The Baltimore Orioles cut into the Toronto Blue Jays’ AL East lead with a 3-2 victory Saturday evening.
The Orioles improve to 35-32, while the Blue Jays fall to 40-30 as they hold a three and a half game lead over the Orioles.
Bud Norris continued the pitching staff’s dominate run by allowing only a single run over six and two-thirds innings, which lowers his ERA to 3.74.
Norris’s quality start is the sixth consecutive for the Orioles’ starters, but the team’s record is 4-2 in that stretch.
The record is not terrible, but with the way the Orioles’ offense is set up, the record should be a perfect 6-0.
However, the offense has failed to support good pitching, and it barely did so Saturday evening.
The Orioles scored only three runs, which is one short of my definition of a complete team win. The team went 1-for-7 with runners in scoring position, which resulted in missed opportunities.
The Orioles are first in the American League and second in all of MLB in hitting with runners in scoring position at .281.
When given the chance to score, the Orioles are able to drive in the runs, but the problem is the chances do not come.
Small ball is something the Orioles do not play very much. When a player is on first base, the Orioles have 109 strikeouts, which is fourth most in the AL.
When breaking down the stats to individual scenarios, the Orioles are batting .403 when there are runners on the corners. Third base is in scoring position, so this distorts the RISP stat with this high average.
With runners on first and second base, the average drops to a shocking .150. The Orioles appear to have a good average with RISP, but the high number comes from being able to bring in runners from third base.
This is not a bad thing, but the Orioles need to improve their numbers with men on second and third.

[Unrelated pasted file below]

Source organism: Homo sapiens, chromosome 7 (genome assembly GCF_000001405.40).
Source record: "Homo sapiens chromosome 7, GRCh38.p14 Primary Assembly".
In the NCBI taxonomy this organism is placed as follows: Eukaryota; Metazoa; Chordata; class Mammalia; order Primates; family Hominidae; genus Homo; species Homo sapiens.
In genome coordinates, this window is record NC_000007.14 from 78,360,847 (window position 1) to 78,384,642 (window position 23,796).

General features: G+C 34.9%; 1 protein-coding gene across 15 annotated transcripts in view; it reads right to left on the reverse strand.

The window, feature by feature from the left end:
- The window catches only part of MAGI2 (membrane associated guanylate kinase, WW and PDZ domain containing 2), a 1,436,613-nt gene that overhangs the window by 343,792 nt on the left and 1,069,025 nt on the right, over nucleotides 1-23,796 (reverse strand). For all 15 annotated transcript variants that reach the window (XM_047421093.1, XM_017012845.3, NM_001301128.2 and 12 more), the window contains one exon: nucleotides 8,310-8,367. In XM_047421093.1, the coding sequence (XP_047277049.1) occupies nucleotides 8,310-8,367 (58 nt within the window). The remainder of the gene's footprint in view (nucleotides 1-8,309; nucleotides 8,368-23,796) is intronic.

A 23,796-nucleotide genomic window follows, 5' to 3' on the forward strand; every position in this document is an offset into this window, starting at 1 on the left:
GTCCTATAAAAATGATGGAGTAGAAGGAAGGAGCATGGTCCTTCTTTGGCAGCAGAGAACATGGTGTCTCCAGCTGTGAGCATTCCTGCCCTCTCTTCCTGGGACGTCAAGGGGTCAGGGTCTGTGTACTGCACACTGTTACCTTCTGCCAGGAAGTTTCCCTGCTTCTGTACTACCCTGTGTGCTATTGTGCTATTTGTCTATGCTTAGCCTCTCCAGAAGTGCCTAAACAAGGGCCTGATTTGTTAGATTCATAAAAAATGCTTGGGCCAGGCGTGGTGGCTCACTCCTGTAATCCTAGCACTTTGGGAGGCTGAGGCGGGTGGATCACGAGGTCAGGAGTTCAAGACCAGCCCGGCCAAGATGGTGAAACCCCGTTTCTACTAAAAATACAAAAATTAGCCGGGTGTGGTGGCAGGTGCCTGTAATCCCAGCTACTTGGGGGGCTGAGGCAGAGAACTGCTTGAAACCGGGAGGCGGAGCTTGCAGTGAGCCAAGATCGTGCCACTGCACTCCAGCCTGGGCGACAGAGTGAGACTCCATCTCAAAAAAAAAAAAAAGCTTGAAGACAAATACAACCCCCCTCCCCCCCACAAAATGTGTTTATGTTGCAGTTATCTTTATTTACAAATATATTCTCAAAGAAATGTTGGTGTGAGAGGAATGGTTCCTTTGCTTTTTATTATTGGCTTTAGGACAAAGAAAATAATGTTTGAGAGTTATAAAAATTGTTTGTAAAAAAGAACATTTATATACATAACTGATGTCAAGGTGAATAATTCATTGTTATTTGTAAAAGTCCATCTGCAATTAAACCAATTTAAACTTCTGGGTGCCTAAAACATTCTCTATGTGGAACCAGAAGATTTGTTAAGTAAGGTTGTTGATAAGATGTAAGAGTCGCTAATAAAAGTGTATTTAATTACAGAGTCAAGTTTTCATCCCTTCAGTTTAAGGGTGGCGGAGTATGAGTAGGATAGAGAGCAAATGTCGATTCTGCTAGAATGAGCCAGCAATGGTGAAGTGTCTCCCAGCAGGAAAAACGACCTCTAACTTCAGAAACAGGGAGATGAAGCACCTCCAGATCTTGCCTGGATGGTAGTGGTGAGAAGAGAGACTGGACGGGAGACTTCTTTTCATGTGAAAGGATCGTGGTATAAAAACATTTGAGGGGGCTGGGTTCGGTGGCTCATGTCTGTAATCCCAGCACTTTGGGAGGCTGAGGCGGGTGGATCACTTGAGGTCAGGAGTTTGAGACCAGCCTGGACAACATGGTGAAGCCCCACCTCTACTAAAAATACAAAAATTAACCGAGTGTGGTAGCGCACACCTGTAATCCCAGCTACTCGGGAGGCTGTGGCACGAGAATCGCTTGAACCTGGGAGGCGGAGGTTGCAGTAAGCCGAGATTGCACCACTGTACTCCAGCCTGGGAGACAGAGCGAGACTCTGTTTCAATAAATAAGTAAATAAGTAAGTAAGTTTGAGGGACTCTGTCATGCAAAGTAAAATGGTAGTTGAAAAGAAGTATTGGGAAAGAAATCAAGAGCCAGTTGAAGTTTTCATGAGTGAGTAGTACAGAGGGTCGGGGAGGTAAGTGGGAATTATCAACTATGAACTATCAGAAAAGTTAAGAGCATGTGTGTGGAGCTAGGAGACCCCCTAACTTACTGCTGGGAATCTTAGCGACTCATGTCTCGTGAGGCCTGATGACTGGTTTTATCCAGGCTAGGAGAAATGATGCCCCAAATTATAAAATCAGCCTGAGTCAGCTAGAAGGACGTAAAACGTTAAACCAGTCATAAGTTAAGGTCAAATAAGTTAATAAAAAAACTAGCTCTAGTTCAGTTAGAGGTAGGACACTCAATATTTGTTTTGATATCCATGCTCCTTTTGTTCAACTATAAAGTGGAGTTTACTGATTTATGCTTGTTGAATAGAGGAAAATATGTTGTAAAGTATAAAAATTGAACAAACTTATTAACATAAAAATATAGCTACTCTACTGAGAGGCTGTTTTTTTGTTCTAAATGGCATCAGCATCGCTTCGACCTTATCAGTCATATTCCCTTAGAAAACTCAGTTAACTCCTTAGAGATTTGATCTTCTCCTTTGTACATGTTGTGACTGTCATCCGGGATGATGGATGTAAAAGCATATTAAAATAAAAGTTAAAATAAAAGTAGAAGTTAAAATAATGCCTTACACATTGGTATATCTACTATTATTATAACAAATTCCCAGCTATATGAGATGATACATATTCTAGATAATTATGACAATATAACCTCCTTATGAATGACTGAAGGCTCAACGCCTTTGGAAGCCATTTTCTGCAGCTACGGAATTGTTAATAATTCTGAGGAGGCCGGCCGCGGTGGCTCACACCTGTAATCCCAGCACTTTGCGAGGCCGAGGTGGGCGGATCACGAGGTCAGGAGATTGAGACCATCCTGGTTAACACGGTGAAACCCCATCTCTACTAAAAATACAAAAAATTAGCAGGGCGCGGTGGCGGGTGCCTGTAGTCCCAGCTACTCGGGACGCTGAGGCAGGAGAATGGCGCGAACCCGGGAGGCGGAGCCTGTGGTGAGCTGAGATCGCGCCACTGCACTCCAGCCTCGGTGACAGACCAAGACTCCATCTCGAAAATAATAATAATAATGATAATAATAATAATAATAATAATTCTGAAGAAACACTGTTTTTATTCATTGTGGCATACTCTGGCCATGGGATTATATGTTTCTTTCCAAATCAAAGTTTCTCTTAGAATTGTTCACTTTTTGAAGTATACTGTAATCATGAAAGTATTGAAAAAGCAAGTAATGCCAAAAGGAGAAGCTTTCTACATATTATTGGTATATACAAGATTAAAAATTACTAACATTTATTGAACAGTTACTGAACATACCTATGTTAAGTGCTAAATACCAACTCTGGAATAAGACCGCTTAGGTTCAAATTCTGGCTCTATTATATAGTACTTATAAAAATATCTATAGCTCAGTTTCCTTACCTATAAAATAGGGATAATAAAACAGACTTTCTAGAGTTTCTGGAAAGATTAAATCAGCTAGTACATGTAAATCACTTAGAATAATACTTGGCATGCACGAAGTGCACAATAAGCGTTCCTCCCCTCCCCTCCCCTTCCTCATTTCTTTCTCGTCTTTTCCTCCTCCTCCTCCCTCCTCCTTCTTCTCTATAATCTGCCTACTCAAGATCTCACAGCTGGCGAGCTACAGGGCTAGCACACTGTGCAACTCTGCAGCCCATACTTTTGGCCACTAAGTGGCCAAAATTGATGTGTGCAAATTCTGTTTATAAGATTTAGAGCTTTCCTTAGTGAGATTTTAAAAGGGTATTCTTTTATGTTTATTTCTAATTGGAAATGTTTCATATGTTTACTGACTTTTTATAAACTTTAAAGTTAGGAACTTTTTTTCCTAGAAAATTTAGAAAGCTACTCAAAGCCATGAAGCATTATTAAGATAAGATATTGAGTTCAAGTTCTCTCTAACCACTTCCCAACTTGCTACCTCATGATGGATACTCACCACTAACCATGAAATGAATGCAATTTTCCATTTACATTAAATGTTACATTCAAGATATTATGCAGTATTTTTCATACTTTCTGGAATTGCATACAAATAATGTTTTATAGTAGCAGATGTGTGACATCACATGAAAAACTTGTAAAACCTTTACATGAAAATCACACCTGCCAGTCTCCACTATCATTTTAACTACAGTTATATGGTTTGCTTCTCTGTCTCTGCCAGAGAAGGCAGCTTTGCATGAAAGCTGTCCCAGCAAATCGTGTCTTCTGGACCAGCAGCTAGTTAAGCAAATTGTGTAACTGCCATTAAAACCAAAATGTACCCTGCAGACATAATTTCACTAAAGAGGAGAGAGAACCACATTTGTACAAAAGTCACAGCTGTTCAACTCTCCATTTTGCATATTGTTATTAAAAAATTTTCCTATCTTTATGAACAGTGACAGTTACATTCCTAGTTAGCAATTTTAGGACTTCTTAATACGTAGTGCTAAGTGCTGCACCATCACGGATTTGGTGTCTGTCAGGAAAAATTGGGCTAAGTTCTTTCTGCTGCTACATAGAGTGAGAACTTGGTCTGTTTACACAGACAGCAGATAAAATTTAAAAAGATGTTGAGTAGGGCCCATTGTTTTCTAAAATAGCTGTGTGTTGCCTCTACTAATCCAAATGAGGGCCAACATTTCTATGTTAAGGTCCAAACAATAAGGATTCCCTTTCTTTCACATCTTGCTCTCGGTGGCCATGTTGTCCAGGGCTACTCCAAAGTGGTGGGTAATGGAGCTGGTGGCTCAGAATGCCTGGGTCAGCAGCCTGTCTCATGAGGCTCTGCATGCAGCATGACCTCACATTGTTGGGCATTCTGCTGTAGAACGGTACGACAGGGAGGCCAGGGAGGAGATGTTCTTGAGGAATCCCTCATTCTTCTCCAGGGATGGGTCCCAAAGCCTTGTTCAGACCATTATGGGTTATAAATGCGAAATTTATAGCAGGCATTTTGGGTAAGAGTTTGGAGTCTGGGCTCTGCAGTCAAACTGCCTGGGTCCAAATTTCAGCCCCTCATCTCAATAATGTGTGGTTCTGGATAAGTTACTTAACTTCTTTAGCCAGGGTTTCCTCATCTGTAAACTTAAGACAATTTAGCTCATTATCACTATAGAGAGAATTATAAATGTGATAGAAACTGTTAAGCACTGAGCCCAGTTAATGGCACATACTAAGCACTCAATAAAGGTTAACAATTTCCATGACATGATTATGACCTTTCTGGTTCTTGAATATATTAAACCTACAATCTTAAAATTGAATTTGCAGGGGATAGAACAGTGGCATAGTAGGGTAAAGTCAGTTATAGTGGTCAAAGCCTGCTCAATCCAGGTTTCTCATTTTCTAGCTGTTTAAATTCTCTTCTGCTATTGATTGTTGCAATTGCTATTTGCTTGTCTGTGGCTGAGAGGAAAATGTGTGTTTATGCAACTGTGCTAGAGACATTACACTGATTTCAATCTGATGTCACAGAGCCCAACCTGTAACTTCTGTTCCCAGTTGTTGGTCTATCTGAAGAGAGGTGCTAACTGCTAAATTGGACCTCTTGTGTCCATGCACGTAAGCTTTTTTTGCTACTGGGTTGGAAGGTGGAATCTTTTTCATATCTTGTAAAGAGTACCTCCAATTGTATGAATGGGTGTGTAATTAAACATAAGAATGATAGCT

The Orioles bat .245 when there are RISP with two outs. Even the stats show the Orioles to be inconsistent when it comes to the offense.
With the offensive inconsistency, I am surprised the pitching has been able to remain consistent even over this stretch. The pitching has to come into every game not knowing if the offense will give them any support.
It must be mentally taxing for the Orioles’ pitchers to have to play like that.
Unless the offense can provide some consistency, I am not sure how much longer the Orioles can pretend to be chasing the Blue Jays for first place.
When the pitchers provide a quality start, the offense needs to come through with the magic number of four runs. Otherwise, the pitching is not always going to be as sharp as it has been the past six games.
In the final game of the series and the homestand, the Orioles’ offense will not bat against a pitcher they have had much success against.
The Orioles have combined for 6-for-31, while scoring only two runs against Blue Jays’ pitcher J.A. Happ, since the beginning of the 2013 season.
The offense will try to support Chris Tillman who comes off a great outing against the Boston Red Sox in which he allowed only one run, but took the loss.
Tags: Baltimore Orioles